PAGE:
Mentors

Getting the right information and advice from someone who cares is crucial to helping young people make confident and informed decisions about their future. We give young people access to people who want to use their own skills to help others develop theirs.

People just like you.

Who can be a mentor?

Practically anyone can become a mentor, from current undergraduates to people working in any sector. We’re always looking for people from different backgrounds. All you need is the desire to share your own experiences of education or your career with a young person. With your dedication they get valuable advice they can trust, inspiration to set their ambitions high, and the confidence to achieve them.

How does online mentoring work?

Mentors and mentees share an easy-to-use online hub where they exchange messages, ideas and tips and complete activities together.

We will give you an introductory training session, and support you throughout the project.

You can connect with up to three mentees if you wish – plenty of scope for using your different skills and knowledge.

You can log in to communicate with your mentees whenever it is convenient for you.

What’s in it for me?

As well as developing your mentees’ confidence and soft skills, online mentoring is a great way to improve your communication skills and gain experience working with young people. Most importantly, it’s an opportunity to inspire others and improve society.

How do I apply?

Fill in the mentoring sign-up form to register your interest in becoming a Brightside mentor.

All mentors are required to undertake a DBS check and mentor training.

Meet some mentors

Beth studied history at University of Falmouth.

Beth

‘I was a mentor for two years with Brightside, and had the opportunity to help twelve young people overall with their transitions from A-Levels to University. Most of the time this was to do with personal statements, student life and entry requirements, but we also got to know them and would discuss any issues they were having in college, or barriers they faced. I absolutely loved mentoring; it was fulfilling and incredibly rewarding.’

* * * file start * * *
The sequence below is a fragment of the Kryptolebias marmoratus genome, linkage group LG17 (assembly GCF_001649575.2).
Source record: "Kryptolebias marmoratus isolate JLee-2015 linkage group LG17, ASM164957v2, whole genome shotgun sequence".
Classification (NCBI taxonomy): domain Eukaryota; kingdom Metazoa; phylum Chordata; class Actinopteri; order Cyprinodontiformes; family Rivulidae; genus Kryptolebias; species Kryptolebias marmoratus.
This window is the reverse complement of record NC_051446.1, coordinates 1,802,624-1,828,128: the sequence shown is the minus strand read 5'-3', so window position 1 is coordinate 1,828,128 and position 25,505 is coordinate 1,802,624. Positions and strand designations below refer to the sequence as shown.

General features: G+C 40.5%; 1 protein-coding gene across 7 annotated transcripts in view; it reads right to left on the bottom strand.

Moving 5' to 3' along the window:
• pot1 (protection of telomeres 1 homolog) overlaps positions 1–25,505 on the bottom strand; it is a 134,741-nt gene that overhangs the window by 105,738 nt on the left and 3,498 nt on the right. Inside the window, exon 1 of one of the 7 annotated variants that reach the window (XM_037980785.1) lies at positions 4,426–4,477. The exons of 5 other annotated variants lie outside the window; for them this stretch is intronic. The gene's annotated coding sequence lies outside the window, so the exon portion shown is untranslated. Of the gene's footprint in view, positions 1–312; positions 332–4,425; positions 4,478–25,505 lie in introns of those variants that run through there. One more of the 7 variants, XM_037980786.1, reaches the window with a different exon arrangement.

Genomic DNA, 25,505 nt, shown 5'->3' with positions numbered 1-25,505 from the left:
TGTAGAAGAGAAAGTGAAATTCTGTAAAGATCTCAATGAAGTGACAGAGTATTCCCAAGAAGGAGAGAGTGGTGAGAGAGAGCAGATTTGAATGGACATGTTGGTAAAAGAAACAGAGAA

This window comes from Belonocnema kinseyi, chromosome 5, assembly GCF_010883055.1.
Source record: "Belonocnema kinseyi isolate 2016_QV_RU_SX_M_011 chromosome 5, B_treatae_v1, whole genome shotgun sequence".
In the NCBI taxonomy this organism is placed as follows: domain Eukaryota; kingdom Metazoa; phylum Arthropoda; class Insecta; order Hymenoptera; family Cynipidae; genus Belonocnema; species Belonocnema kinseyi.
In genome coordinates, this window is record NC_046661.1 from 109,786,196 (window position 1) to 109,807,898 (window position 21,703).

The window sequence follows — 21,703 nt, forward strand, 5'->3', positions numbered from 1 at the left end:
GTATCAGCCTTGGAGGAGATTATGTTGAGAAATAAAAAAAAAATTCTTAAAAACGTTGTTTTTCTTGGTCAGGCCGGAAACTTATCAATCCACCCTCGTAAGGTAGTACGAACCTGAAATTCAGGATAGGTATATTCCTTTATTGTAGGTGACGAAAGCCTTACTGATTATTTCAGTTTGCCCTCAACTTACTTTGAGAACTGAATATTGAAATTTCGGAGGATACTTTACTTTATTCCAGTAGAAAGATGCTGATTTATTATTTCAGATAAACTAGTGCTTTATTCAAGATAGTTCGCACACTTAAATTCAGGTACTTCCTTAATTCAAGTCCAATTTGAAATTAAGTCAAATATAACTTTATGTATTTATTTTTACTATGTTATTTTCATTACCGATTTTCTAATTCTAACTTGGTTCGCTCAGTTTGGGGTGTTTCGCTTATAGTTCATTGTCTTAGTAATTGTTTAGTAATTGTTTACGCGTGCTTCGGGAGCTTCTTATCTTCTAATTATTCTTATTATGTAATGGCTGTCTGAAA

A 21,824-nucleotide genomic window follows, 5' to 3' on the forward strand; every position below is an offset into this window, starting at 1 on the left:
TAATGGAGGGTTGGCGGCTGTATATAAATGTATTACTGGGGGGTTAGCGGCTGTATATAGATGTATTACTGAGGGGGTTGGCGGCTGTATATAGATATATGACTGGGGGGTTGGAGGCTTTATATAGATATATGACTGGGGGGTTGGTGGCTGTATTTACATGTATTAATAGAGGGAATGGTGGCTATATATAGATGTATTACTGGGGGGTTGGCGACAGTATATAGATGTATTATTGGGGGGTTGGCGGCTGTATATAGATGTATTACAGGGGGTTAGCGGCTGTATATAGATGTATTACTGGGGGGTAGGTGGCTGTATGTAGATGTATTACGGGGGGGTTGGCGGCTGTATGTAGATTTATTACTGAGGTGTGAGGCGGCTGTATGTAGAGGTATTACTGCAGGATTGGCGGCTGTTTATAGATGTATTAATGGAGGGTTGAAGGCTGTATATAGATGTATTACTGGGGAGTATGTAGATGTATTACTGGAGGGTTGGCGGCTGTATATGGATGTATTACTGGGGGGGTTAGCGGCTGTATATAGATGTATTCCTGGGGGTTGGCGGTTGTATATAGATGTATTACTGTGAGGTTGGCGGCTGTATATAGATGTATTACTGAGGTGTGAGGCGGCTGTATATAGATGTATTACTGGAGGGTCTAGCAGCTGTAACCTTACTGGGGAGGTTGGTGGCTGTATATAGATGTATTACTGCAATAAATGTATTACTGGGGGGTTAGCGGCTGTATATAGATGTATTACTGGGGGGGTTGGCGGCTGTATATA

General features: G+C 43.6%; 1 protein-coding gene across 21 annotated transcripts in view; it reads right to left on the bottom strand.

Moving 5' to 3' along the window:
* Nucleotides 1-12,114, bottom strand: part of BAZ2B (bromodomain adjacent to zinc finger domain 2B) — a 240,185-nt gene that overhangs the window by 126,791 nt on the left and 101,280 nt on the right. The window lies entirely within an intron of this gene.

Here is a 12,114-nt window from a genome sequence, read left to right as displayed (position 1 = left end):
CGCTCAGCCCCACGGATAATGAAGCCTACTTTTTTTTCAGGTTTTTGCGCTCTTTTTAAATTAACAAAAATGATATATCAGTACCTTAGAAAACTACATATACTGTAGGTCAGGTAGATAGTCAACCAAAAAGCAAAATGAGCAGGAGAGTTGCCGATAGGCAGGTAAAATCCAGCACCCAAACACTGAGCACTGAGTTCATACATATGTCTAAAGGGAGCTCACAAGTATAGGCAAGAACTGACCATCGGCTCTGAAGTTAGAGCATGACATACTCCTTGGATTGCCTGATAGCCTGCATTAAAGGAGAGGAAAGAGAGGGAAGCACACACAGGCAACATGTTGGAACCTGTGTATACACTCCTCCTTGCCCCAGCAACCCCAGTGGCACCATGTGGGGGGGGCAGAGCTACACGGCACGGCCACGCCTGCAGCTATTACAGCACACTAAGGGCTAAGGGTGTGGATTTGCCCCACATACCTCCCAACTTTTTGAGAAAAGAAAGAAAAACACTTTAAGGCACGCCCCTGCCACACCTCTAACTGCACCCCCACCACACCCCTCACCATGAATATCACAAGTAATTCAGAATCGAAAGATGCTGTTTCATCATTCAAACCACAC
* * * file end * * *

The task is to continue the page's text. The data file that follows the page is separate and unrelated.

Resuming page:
Alli works for Devon County Council.

Alli

‘I can see myself in them when I was that age. I used to sit at the back of the class and hope nobody would notice me. As I went onto college I got more confident in myself so I can appreciate exactly where they’re coming from. It’s so rewarding when they’re starting to bloom and get confident. When it’s all done, I go back to the very first message they sent me, to the last message they sent me and I wouldn’t believe it was the same child. It’s just so lovely to see the difference in one to the other.’

Natalie studied law at University of Nottingham.

Natalie

‘I was the first in my family to go to university so I had no idea what to expect. I didn’t know all the little things like what I should take and what I should expect from Fresher’s Week – the kind of information you can’t get from prospectuses. That means I know what it’s like so I can help them with things like personal statements and module choices. Getting the news that they’ve got into the university of their choice is always really nice because you feel like a real team and that all your hard work has paid off.’

James works for PriceWaterhouseCooper.

James

‘Before I joined PwC I didn’t know anybody that worked here and I thought ‘What is this going to be like?’ So I can reassure young people that they can get to where they want to go and when they get there maybe it’s not going to be as difficult you first thought. I got to know my mentee quite well on a personal level as well – it hasn’t all been career or goal-oriented in our conversation. I want to become a manager and this experience of mentoring somebody will help me in that capacity.’

Case study man

Case Study

Realising Opportunities

Brightside provides the online mentoring platform for Realising Opportunities; an award-winning collaboration of 15 leading research-intensive universities, promoting fair access and social mobility for students from under-represented groups. Over 300 eligible students per year are allocated an undergraduate mentor, leading them through a comprehensive programme of information and guidance designed to raise their aspirations. Online mentoring underpins all programme activities, and mentors follow a schedule designed to support students’ work, offering key information at crucial points in the year such as when preparing for UCAS applications.